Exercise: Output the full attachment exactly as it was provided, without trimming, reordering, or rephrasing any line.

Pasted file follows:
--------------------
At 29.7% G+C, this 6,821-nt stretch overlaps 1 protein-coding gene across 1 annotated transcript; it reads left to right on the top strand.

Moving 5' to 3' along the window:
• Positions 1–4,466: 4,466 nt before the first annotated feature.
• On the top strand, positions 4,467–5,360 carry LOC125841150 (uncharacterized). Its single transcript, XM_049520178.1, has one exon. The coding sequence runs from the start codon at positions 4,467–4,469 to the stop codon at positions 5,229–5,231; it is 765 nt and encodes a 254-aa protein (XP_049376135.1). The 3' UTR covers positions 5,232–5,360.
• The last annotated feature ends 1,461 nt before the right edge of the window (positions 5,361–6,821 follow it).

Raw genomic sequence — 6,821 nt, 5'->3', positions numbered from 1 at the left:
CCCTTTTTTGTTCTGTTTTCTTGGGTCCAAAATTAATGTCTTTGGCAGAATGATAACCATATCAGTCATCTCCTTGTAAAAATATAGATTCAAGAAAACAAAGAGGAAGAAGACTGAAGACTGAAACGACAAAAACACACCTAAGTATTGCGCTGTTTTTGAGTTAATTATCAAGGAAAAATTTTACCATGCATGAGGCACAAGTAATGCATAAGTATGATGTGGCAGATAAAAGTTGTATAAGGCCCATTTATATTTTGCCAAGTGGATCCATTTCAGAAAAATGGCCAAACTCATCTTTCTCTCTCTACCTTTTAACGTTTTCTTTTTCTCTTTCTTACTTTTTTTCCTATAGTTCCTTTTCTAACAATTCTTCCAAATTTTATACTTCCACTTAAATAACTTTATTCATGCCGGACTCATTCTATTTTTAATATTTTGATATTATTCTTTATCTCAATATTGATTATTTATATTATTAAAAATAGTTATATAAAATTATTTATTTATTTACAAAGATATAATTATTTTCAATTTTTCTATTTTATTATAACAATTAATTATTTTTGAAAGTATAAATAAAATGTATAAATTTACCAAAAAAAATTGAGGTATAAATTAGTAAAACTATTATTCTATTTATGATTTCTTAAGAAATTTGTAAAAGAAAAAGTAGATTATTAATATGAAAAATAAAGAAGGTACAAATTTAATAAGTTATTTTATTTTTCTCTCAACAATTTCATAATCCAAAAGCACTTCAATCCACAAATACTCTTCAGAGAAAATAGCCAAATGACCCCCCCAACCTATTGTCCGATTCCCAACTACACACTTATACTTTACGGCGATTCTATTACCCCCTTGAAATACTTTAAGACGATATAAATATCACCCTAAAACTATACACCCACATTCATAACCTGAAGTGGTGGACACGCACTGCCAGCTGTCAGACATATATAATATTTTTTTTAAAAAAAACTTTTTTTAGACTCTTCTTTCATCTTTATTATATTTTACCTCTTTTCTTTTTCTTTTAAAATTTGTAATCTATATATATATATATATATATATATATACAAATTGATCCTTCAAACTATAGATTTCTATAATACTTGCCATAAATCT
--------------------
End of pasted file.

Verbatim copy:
At 29.7% G+C, this 6,821-nt stretch overlaps 1 protein-coding gene across 1 annotated transcript; it reads left to right on the top strand.

Moving 5' to 3' along the window:
• Positions 1–4,466: 4,466 nt before the first annotated feature.
• On the top strand, positions 4,467–5,360 carry LOC125841150 (uncharacterized). Its single transcript, XM_049520178.1, has one exon. The coding sequence runs from the start codon at positions 4,467–4,469 to the stop codon at positions 5,229–5,231; it is 765 nt and encodes a 254-aa protein (XP_049376135.1). The 3' UTR covers positions 5,232–5,360.
• The last annotated feature ends 1,461 nt before the right edge of the window (positions 5,361–6,821 follow it).

Raw genomic sequence — 6,821 nt, 5'->3', positions numbered from 1 at the left:
CCCTTTTTTGTTCTGTTTTCTTGGGTCCAAAATTAATGTCTTTGGCAGAATGATAACCATATCAGTCATCTCCTTGTAAAAATATAGATTCAAGAAAACAAAGAGGAAGAAGACTGAAGACTGAAACGACAAAAACACACCTAAGTATTGCGCTGTTTTTGAGTTAATTATCAAGGAAAAATTTTACCATGCATGAGGCACAAGTAATGCATAAGTATGATGTGGCAGATAAAAGTTGTATAAGGCCCATTTATATTTTGCCAAGTGGATCCATTTCAGAAAAATGGCCAAACTCATCTTTCTCTCTCTACCTTTTAACGTTTTCTTTTTCTCTTTCTTACTTTTTTTCCTATAGTTCCTTTTCTAACAATTCTTCCAAATTTTATACTTCCACTTAAATAACTTTATTCATGCCGGACTCATTCTATTTTTAATATTTTGATATTATTCTTTATCTCAATATTGATTATTTATATTATTAAAAATAGTTATATAAAATTATTTATTTATTTACAAAGATATAATTATTTTCAATTTTTCTATTTTATTATAACAATTAATTATTTTTGAAAGTATAAATAAAATGTATAAATTTACCAAAAAAAATTGAGGTATAAATTAGTAAAACTATTATTCTATTTATGATTTCTTAAGAAATTTGTAAAAGAAAAAGTAGATTATTAATATGAAAAATAAAGAAGGTACAAATTTAATAAGTTATTTTATTTTTCTCTCAACAATTTCATAATCCAAAAGCACTTCAATCCACAAATACTCTTCAGAGAAAATAGCCAAATGACCCCCCCAACCTATTGTCCGATTCCCAACTACACACTTATACTTTACGGCGATTCTATTACCCCCTTGAAATACTTTAAGACGATATAAATATCACCCTAAAACTATACACCCACATTCATAACCTGAAGTGGTGGACACGCACTGCCAGCTGTCAGACATATATAATATTTTTTTTAAAAAAAACTTTTTTTAGACTCTTCTTTCATCTTTATTATATTTTACCTCTTTTCTTTTTCTTTTAAAATTTGTAATCTATATATATATATATATATATATATATACAAATTGATCCTTCAAACTATAGATTTCTATAATACTTGCCATAAATCT